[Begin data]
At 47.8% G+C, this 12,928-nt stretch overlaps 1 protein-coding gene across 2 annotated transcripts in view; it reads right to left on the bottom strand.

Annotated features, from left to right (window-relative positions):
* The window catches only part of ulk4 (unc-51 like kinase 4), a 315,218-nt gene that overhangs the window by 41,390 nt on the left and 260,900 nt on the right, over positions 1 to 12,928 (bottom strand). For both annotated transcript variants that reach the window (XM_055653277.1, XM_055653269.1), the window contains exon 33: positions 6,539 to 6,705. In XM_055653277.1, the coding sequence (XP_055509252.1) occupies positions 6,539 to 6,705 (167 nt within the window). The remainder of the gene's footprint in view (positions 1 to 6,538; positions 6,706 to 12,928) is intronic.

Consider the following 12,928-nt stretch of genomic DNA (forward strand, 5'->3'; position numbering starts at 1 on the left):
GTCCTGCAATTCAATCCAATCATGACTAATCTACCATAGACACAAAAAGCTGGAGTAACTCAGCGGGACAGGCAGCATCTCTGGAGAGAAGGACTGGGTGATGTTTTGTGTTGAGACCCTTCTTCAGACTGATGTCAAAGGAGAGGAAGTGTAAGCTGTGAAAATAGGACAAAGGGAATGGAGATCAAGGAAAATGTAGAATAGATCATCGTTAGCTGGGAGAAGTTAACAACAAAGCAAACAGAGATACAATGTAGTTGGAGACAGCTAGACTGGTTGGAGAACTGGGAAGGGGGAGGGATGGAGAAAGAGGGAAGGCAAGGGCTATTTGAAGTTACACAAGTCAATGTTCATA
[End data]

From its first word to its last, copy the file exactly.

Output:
At 47.8% G+C, this 12,928-nt stretch overlaps 1 protein-coding gene across 2 annotated transcripts in view; it reads right to left on the bottom strand.

Annotated features, from left to right (window-relative positions):
* The window catches only part of ulk4 (unc-51 like kinase 4), a 315,218-nt gene that overhangs the window by 41,390 nt on the left and 260,900 nt on the right, over positions 1 to 12,928 (bottom strand). For both annotated transcript variants that reach the window (XM_055653277.1, XM_055653269.1), the window contains exon 33: positions 6,539 to 6,705. In XM_055653277.1, the coding sequence (XP_055509252.1) occupies positions 6,539 to 6,705 (167 nt within the window). The remainder of the gene's footprint in view (positions 1 to 6,538; positions 6,706 to 12,928) is intronic.

Consider the following 12,928-nt stretch of genomic DNA (forward strand, 5'->3'; position numbering starts at 1 on the left):
GTCCTGCAATTCAATCCAATCATGACTAATCTACCATAGACACAAAAAGCTGGAGTAACTCAGCGGGACAGGCAGCATCTCTGGAGAGAAGGACTGGGTGATGTTTTGTGTTGAGACCCTTCTTCAGACTGATGTCAAAGGAGAGGAAGTGTAAGCTGTGAAAATAGGACAAAGGGAATGGAGATCAAGGAAAATGTAGAATAGATCATCGTTAGCTGGGAGAAGTTAACAACAAAGCAAACAGAGATACAATGTAGTTGGAGACAGCTAGACTGGTTGGAGAACTGGGAAGGGGGAGGGATGGAGAAAGAGGGAAGGCAAGGGCTATTTGAAGTTACACAAGTCAATGTTCATA